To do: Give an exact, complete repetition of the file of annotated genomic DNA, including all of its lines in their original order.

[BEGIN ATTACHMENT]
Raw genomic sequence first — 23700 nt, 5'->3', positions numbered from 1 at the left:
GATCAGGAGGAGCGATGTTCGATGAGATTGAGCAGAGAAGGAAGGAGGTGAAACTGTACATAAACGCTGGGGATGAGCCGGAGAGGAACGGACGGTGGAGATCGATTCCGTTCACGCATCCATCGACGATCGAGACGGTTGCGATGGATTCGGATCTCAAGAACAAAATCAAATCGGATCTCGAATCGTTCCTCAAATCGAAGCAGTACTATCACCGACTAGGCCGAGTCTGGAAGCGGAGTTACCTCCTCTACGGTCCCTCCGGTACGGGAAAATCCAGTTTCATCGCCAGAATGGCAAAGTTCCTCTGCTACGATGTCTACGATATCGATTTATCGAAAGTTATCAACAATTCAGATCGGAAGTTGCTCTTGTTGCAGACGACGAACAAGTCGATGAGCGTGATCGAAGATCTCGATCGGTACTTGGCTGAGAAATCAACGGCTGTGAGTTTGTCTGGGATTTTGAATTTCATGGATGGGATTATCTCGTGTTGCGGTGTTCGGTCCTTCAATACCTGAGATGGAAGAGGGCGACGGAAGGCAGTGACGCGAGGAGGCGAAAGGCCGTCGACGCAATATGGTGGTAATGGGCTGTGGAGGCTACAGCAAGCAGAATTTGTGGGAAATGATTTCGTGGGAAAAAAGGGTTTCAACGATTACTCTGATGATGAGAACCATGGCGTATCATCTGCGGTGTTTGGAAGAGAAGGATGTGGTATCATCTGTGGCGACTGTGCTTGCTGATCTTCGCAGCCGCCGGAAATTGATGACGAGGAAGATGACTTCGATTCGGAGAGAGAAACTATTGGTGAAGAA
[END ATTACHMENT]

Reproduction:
Raw genomic sequence first — 23700 nt, 5'->3', positions numbered from 1 at the left:
GATCAGGAGGAGCGATGTTCGATGAGATTGAGCAGAGAAGGAAGGAGGTGAAACTGTACATAAACGCTGGGGATGAGCCGGAGAGGAACGGACGGTGGAGATCGATTCCGTTCACGCATCCATCGACGATCGAGACGGTTGCGATGGATTCGGATCTCAAGAACAAAATCAAATCGGATCTCGAATCGTTCCTCAAATCGAAGCAGTACTATCACCGACTAGGCCGAGTCTGGAAGCGGAGTTACCTCCTCTACGGTCCCTCCGGTACGGGAAAATCCAGTTTCATCGCCAGAATGGCAAAGTTCCTCTGCTACGATGTCTACGATATCGATTTATCGAAAGTTATCAACAATTCAGATCGGAAGTTGCTCTTGTTGCAGACGACGAACAAGTCGATGAGCGTGATCGAAGATCTCGATCGGTACTTGGCTGAGAAATCAACGGCTGTGAGTTTGTCTGGGATTTTGAATTTCATGGATGGGATTATCTCGTGTTGCGGTGTTCGGTCCTTCAATACCTGAGATGGAAGAGGGCGACGGAAGGCAGTGACGCGAGGAGGCGAAAGGCCGTCGACGCAATATGGTGGTAATGGGCTGTGGAGGCTACAGCAAGCAGAATTTGTGGGAAATGATTTCGTGGGAAAAAAGGGTTTCAACGATTACTCTGATGATGAGAACCATGGCGTATCATCTGCGGTGTTTGGAAGAGAAGGATGTGGTATCATCTGTGGCGACTGTGCTTGCTGATCTTCGCAGCCGCCGGAAATTGATGACGAGGAAGATGACTTCGATTCGGAGAGAGAAACTATTGGTGAAGAA